3 Tips to Maximize Automation’s Potential With a Human Touch

It’s no secret that automation’s role in media buying is rapidly increasing. And while investing in the same solutions as your competitors may be enough to keep up with them, it isn’t enough to get ahead.

What’s the secret to gaining a real competitive advantage with automated technology? Combining it with good old-fashioned human intelligence. Research underpinning the recent book The AI Marketing Canvas and observations from work done at Google with hundreds of CMOs suggest that, to unleash the full power machine learning offers, you must pair it with unique insights only you can bring to the table.

In other words, unless you fuel automation with data and experiences that are exclusive to your business, you’ll get the same results as everyone else.

But the potential of machine learning goes beyond optimizing media and crunching numbers. It also frees up time for businesses and agencies to focus on taking their teamwork to the next level. As machine learning picks up pace, in-house and agency marketers have a unique opportunity to collaborate on work that’s more impactful and thoughtful.

Here are three tips for making the most of automation by adding a human touch.

Anchor algorithms in unique insights

Breakthroughs in artificial intelligence (AI) happen when people design better algorithms, not when machines run through massive amounts of data. For instance, take AlphaZero, a computer program designed by AI research company DeepMind to win at the game of chess.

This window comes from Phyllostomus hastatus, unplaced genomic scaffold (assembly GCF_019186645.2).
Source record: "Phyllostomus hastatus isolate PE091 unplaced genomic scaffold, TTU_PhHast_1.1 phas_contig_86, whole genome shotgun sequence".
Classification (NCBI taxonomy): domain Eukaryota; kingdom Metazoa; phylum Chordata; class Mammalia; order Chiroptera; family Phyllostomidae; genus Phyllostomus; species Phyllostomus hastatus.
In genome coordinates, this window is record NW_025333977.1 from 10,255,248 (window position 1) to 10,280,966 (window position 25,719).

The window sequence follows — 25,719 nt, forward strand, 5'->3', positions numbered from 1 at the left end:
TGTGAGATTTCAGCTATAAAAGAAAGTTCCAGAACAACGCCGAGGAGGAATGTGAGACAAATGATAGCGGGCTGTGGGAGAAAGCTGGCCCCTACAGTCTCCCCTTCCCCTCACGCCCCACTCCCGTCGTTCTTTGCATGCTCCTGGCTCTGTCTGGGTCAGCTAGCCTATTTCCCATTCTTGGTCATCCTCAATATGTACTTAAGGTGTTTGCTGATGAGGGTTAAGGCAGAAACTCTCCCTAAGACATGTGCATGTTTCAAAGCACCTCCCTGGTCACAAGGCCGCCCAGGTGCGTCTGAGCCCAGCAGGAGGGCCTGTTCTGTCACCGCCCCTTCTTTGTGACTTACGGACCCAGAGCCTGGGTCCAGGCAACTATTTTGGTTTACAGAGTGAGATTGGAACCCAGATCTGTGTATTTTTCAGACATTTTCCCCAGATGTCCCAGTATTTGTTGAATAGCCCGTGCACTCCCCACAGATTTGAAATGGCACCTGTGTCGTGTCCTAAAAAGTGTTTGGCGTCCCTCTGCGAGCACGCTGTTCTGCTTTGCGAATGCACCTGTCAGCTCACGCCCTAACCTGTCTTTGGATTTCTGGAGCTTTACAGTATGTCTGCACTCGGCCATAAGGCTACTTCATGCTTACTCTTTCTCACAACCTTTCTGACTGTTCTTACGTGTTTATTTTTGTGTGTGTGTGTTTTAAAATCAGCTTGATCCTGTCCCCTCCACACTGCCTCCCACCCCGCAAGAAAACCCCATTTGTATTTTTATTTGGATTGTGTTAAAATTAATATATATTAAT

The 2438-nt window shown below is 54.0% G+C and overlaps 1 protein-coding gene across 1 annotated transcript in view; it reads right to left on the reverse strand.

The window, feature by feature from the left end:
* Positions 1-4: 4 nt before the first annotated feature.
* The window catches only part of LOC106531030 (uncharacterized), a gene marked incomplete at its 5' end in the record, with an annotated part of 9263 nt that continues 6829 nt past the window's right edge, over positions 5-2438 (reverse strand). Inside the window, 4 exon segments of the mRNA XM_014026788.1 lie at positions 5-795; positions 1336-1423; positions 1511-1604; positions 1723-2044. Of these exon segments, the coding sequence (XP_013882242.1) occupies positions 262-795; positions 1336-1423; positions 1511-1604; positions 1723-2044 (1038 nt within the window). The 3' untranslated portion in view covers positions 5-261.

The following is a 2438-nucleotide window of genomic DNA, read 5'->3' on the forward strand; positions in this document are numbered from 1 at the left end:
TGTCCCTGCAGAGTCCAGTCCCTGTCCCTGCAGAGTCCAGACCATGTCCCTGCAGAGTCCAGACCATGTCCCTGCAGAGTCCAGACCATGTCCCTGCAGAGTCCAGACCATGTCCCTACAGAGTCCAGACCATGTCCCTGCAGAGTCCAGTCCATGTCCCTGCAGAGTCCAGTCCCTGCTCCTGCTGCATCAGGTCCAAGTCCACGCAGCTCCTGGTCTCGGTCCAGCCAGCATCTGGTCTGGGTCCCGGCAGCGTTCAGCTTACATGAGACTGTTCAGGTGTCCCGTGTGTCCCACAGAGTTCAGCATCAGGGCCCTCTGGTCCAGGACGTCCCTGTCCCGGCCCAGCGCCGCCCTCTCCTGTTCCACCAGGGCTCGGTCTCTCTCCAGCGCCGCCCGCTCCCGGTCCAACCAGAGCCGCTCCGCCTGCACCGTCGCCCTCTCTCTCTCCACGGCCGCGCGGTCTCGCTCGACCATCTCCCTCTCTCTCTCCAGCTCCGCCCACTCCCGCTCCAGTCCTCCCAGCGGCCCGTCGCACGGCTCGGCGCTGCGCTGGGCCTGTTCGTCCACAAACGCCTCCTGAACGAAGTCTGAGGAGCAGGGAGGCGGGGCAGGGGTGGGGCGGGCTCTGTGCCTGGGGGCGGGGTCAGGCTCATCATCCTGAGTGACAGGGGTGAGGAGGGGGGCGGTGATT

It became the best AI chess program, because the people who engineered it flipped tradition. While automated chess programs almost exclusively analyze all possible moves before making a decision, they built AlphaZero to do the opposite: simply play as fast as possible.

You can take a page from this approach by fueling your automated marketing solutions with a unique insight tailored to your business. This could be as simple as choosing a better KPI. One popular vacation rental marketplace, for example, increased its revenue 115% by shifting focus to profitable growth rather than efficiency.

The recipe for winning campaigns calls for mixing automation with human creativity.

Your unique insight could also be a new data point, as it was for a retailer that doubled its Google Ads profits by adding product margin data—information that typically isn’t linked to media buying—into the mix.

For other companies, consolidated data could be what makes the biggest difference. A powerful example of this is how a fashion brand figured out that some consumers were 6 times more valuable than others when it combined separate customer relationship management systems into a single data management platform.

To find an insight that will spark success for your brand, start by asking your team, “What’s one piece of data we don’t have that we wish we did?” Then work with your chief information officer to get that data by running simple tests. If you see promising results, you can improve the data over time.

Fuel relevance with technology